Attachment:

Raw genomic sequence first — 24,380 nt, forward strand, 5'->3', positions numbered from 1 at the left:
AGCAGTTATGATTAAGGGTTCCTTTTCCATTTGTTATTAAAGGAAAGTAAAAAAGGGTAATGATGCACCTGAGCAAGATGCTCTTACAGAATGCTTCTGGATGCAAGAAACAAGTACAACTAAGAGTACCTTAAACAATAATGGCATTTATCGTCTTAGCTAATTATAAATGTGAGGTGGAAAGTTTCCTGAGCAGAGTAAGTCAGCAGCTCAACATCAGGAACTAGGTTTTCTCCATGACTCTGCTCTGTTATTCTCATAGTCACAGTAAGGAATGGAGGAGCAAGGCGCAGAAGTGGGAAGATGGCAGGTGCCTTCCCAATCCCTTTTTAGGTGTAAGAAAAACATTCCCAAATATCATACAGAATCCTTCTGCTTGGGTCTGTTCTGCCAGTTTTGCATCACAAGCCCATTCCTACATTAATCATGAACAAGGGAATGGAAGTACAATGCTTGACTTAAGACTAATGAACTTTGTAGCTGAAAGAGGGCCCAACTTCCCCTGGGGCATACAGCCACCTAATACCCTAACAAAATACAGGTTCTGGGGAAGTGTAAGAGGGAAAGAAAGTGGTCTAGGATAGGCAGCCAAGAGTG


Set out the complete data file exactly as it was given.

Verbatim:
Raw genomic sequence first — 24,380 nt, forward strand, 5'->3', positions numbered from 1 at the left:
AGCAGTTATGATTAAGGGTTCCTTTTCCATTTGTTATTAAAGGAAAGTAAAAAAGGGTAATGATGCACCTGAGCAAGATGCTCTTACAGAATGCTTCTGGATGCAAGAAACAAGTACAACTAAGAGTACCTTAAACAATAATGGCATTTATCGTCTTAGCTAATTATAAATGTGAGGTGGAAAGTTTCCTGAGCAGAGTAAGTCAGCAGCTCAACATCAGGAACTAGGTTTTCTCCATGACTCTGCTCTGTTATTCTCATAGTCACAGTAAGGAATGGAGGAGCAAGGCGCAGAAGTGGGAAGATGGCAGGTGCCTTCCCAATCCCTTTTTAGGTGTAAGAAAAACATTCCCAAATATCATACAGAATCCTTCTGCTTGGGTCTGTTCTGCCAGTTTTGCATCACAAGCCCATTCCTACATTAATCATGAACAAGGGAATGGAAGTACAATGCTTGACTTAAGACTAATGAACTTTGTAGCTGAAAGAGGGCCCAACTTCCCCTGGGGCATACAGCCACCTAATACCCTAACAAAATACAGGTTCTGGGGAAGTGTAAGAGGGAAAGAAAGTGGTCTAGGATAGGCAGCCAAGAGTG